In over a century of rugby, Ireland and South Africa had never played each other on neutral ground. After this match in Paris, it feels like we’re still waiting to see what will happen when they finally do. Judging by the turnout here, it must have been an awful quiet night in Dublin. The country must have been running a skeleton crew, with just the guard who pulled the short straw left to mind the border. It seemed everyone else was here, stuffed into every cafe, bar, bistro and brasserie, squeezed into every train and metro carriage, spread out across every street corner.
Everywhere you looked there were beaming men and women in green, eagerly asking the French, and everyone else, were they going to the match tonight, and who did they fancy for it? You guess the question wouldn’t even have occurred to the travelling Springbok fans. Neither side can much have fancied the other, but the South Africans, outnumbered three-to-one, weren’t about to admit it. For the Irish, hard past experience had taught them that however well their team has been playing before the tournament, it’s best not to assume anything of them once it starts.
Having weathered the rocky patches of Andy Farrell’s early matches, their confidence has grown as he steered the team through a run of victories against England, France, New Zealand, South Africa, Australia, and everyone else worth beating, the triple crown, the grand slam, a series victory in New Zealand, 27 wins in 29, including the last 15 in a row. Even so, they were the world’s No 1 team in 2019, too, and still went out in the quarter-finals, like always. This, then, was the first real Test of whether hope might bloom into expectation.
It was world No 1s against world No 2s, the tournament’s sternest defence against its sharpest attack. The South Africans had conceded exactly three points in 160 minutes of rugby, just the one miserable penalty goal against Scotland. Ireland, meanwhile, had peeled off 20 tries in two games, more than they scored in the entire pool stages in 2019.
The match lived up to it. It was always going to be low-scoring, games between these two teams usually are, and it was always going to be tight as a miser’s purse strings, there’s only been a score between them in seven of their last 10. But it was still rich viewing for the neutral. It reached a pitch of intensity that was a level up from anything else seen in this tournament, a level that, in truth, would have suited the final, and would have been beyond every other team here, with the possible exception of France. These two, though, were in their element.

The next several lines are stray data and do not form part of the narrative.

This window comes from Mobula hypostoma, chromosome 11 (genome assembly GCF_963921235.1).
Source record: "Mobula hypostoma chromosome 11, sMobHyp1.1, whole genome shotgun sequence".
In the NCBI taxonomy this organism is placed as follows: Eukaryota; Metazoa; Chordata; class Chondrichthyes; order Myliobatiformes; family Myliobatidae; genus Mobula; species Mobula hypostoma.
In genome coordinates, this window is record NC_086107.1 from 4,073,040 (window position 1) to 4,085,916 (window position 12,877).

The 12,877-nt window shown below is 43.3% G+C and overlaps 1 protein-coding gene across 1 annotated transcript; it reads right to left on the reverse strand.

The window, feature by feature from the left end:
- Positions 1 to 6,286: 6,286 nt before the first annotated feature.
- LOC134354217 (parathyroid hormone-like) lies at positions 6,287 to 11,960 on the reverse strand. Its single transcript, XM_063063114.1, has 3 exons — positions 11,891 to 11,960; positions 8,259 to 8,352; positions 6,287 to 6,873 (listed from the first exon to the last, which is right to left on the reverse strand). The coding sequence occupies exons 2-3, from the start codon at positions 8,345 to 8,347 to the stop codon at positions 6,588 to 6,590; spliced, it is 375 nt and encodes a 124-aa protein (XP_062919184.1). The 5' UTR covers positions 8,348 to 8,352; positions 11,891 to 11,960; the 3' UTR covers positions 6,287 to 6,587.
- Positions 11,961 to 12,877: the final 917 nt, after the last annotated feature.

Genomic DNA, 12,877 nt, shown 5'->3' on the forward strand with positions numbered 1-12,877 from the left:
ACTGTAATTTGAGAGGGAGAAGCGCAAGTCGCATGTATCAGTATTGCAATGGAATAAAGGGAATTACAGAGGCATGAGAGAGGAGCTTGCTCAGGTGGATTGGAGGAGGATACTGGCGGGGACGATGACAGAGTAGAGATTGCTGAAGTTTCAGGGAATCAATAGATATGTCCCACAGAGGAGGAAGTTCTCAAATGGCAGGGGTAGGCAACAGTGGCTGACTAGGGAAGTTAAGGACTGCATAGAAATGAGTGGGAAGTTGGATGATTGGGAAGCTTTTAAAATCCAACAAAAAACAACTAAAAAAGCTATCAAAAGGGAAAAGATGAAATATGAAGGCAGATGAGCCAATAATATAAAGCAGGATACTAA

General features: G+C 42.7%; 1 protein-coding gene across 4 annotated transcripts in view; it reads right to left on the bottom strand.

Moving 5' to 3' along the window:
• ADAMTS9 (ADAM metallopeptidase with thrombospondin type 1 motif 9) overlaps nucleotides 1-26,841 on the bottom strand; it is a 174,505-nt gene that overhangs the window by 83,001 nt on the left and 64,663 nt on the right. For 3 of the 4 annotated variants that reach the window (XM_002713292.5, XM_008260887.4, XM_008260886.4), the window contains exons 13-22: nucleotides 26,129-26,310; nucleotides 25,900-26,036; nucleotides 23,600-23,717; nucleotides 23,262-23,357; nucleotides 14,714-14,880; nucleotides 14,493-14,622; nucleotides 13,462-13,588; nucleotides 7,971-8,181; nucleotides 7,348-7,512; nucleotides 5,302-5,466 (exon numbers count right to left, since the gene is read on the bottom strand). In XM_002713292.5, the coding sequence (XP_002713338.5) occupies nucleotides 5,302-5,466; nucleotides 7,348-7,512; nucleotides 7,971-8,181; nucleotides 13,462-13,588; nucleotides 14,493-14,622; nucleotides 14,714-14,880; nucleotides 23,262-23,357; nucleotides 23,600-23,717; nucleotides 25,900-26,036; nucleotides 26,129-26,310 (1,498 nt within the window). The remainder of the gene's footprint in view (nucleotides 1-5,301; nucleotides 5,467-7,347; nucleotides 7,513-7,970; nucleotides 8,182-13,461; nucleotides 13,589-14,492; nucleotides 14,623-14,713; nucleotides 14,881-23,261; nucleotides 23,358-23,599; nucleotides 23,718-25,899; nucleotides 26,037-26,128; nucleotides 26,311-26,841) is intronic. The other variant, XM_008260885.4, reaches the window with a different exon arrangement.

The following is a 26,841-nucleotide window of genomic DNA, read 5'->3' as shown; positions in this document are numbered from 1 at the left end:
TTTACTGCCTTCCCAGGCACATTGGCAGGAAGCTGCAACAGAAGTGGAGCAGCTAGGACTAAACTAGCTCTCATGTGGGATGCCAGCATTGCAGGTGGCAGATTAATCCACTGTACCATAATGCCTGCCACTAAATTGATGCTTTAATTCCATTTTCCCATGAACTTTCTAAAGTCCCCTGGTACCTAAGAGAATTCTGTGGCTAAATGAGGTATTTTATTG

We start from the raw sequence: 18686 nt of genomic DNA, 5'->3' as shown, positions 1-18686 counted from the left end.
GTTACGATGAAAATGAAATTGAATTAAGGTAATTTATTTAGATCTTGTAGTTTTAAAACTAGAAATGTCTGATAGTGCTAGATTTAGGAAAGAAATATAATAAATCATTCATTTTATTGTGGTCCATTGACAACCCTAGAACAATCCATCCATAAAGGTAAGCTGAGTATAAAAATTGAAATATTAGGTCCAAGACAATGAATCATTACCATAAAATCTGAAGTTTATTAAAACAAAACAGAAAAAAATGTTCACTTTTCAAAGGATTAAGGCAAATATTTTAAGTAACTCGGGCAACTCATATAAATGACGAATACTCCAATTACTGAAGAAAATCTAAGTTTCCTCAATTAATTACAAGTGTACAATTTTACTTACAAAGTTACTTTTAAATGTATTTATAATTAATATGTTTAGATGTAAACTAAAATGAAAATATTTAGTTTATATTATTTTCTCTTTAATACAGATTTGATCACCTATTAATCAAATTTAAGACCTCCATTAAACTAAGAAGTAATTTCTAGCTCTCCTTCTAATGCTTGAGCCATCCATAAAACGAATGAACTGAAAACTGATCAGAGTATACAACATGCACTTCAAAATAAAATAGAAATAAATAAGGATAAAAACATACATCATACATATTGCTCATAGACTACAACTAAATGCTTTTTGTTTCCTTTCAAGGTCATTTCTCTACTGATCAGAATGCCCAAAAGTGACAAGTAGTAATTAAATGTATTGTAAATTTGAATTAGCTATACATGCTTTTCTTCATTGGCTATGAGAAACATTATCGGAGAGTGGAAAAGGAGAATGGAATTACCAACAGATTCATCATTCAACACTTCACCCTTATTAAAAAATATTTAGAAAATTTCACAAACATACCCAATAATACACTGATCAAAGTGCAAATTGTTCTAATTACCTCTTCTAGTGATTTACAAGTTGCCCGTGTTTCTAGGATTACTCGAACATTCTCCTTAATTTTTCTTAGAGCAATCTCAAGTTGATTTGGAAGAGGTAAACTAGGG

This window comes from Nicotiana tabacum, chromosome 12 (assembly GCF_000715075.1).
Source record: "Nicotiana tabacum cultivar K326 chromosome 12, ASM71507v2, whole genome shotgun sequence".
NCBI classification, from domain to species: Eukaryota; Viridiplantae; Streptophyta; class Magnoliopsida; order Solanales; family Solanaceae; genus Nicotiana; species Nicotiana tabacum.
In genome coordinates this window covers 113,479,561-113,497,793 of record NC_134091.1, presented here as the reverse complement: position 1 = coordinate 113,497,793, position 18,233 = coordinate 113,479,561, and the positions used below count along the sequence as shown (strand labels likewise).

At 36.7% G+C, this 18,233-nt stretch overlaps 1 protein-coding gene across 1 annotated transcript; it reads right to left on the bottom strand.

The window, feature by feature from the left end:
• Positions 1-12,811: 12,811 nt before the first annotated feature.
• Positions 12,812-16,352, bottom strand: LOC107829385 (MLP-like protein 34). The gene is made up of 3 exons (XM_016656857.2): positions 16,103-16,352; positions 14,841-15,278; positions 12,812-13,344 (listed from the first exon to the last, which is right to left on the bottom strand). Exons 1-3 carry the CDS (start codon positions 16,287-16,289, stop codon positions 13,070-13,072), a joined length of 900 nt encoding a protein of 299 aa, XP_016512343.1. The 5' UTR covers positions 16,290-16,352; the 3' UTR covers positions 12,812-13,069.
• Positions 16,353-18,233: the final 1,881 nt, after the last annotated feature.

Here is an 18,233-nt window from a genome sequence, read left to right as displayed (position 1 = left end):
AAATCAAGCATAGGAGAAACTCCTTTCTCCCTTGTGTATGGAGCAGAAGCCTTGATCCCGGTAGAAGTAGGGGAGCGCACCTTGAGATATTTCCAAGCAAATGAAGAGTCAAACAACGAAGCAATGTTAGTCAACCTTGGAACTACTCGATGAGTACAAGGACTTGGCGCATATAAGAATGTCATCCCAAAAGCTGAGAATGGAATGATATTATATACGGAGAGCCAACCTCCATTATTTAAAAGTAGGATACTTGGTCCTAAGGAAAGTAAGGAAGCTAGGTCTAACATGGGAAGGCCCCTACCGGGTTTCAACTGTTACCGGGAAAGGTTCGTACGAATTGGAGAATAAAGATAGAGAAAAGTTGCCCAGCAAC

It matched Ireland’s intricate attacking patterns, their knit one, purl one needlework play, all short passes and wraps and loops, against South Africa’s lunatic blitz defence, which had shut down Scotland back in the opening round. Against the Boks, the man on the ball doesn’t have time to take half a breath before the tackler is on him. Blink before you think and next thing you know you’ve been knocked into next week. If you’re lucky the doctor will pass you fit to play again in the spring.
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Ireland were hobbled in the first half by their spluttering set piece. They blew three attacking lineouts in the opening 10 minutes, which didn’t help because it meant they couldn’t get away any of their starter plays. But the defining passage in that half was back on their own try-line, when they put together a couple of defensive sets that repelled two South Africa attacks led by their hard-charging centre Damian de Allende. He ran straight through Robbie Henshaw, who had to go off for a head injury assessment, and then Johnny Sexton, who needed medical treatment on his shoulder. There ought to be a government health warning on his shirt. Both times, the South Africans flooded through after him, right to the line.
And both times, Ireland won the ball back off them again, once when James Lowe ripped it away, then again when he caught a ricochet as Siya Kolisi fumbled a pass from Jesse Kriel. They had faced the full brunt of the South Africa attack, and turned it back. They came bounding downfield, a 50m break by Bundee Aki, that sparked a move which ended with them scoring off a lineout, and a neat little bit of midfield wizardry from Sexton, which created space for Lowe to throw a cut-out pass to Mack Hansen on the right wing.
Of course the Springboks came back at them, even stole the lead for a time, after Cheslin Kolbe’s try. Ireland, though, had one crucial advantage over them: a goal-kicker. South Africa’s own, Handré Pollard, was stuck in the stands, just back from injury. The two men doing it for them, Faf de Klerk and Manie Libbok, were poor deputies. They missed four kicks, worth 11 points, between them. In a match as tight as this one, that was an even bigger handicap than Ireland’s wobbly lineout, and it ended up the difference between the teams.
Pollard will be likely back for the rematch, if there is one later in the tournament. But by then Ireland, and their fans, will have something else going for them too: the belief they really can win this thing, at last.